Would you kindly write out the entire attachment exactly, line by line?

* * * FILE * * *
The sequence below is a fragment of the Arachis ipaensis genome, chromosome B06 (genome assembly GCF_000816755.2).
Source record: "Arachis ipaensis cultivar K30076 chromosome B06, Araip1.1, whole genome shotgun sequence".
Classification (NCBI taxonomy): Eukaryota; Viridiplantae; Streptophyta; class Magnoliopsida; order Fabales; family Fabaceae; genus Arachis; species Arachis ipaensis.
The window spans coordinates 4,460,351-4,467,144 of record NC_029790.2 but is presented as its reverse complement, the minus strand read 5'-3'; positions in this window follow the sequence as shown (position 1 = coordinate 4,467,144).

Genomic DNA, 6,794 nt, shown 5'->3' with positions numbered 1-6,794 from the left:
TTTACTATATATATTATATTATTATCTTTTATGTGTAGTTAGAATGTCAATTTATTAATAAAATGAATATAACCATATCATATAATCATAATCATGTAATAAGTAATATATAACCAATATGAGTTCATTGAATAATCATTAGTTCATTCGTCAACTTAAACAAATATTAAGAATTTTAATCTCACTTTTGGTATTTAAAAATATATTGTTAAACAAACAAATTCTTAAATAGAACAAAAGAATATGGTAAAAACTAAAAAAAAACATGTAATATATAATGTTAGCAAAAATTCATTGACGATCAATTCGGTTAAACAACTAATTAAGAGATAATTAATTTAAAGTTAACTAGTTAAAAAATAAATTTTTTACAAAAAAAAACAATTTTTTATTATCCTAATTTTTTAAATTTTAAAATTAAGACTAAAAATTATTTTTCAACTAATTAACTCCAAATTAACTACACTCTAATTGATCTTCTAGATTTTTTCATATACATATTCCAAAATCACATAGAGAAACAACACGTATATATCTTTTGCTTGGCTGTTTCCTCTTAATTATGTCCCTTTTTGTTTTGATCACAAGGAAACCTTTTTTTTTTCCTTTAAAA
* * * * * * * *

The sequence below is a fragment of the Arachis ipaensis genome, chromosome B06 (genome assembly GCF_000816755.2).
Source record: "Arachis ipaensis cultivar K30076 chromosome B06, Araip1.1, whole genome shotgun sequence".
Classification (NCBI taxonomy): Eukaryota; Viridiplantae; Streptophyta; class Magnoliopsida; order Fabales; family Fabaceae; genus Arachis; species Arachis ipaensis.
The window spans coordinates 4,460,351-4,467,144 of record NC_029790.2 but is presented as its reverse complement, the minus strand read 5'-3'; positions in this window follow the sequence as shown (position 1 = coordinate 4,467,144).

Genomic DNA, 6,794 nt, shown 5'->3' with positions numbered 1-6,794 from the left:
TTTACTATATATATTATATTATTATCTTTTATGTGTAGTTAGAATGTCAATTTATTAATAAAATGAATATAACCATATCATATAATCATAATCATGTAATAAGTAATATATAACCAATATGAGTTCATTGAATAATCATTAGTTCATTCGTCAACTTAAACAAATATTAAGAATTTTAATCTCACTTTTGGTATTTAAAAATATATTGTTAAACAAACAAATTCTTAAATAGAACAAAAGAATATGGTAAAAACTAAAAAAAAACATGTAATATATAATGTTAGCAAAAATTCATTGACGATCAATTCGGTTAAACAACTAATTAAGAGATAATTAATTTAAAGTTAACTAGTTAAAAAATAAATTTTTTACAAAAAAAAACAATTTTTTATTATCCTAATTTTTTAAATTTTAAAATTAAGACTAAAAATTATTTTTCAACTAATTAACTCCAAATTAACTACACTCTAATTGATCTTCTAGATTTTTTCATATACATATTCCAAAATCACATAGAGAAACAACACGTATATATCTTTTGCTTGGCTGTTTCCTCTTAATTATGTCCCTTTTTGTTTTGATCACAAGGAAACCTTTTTTTTTTCCTTTAAAA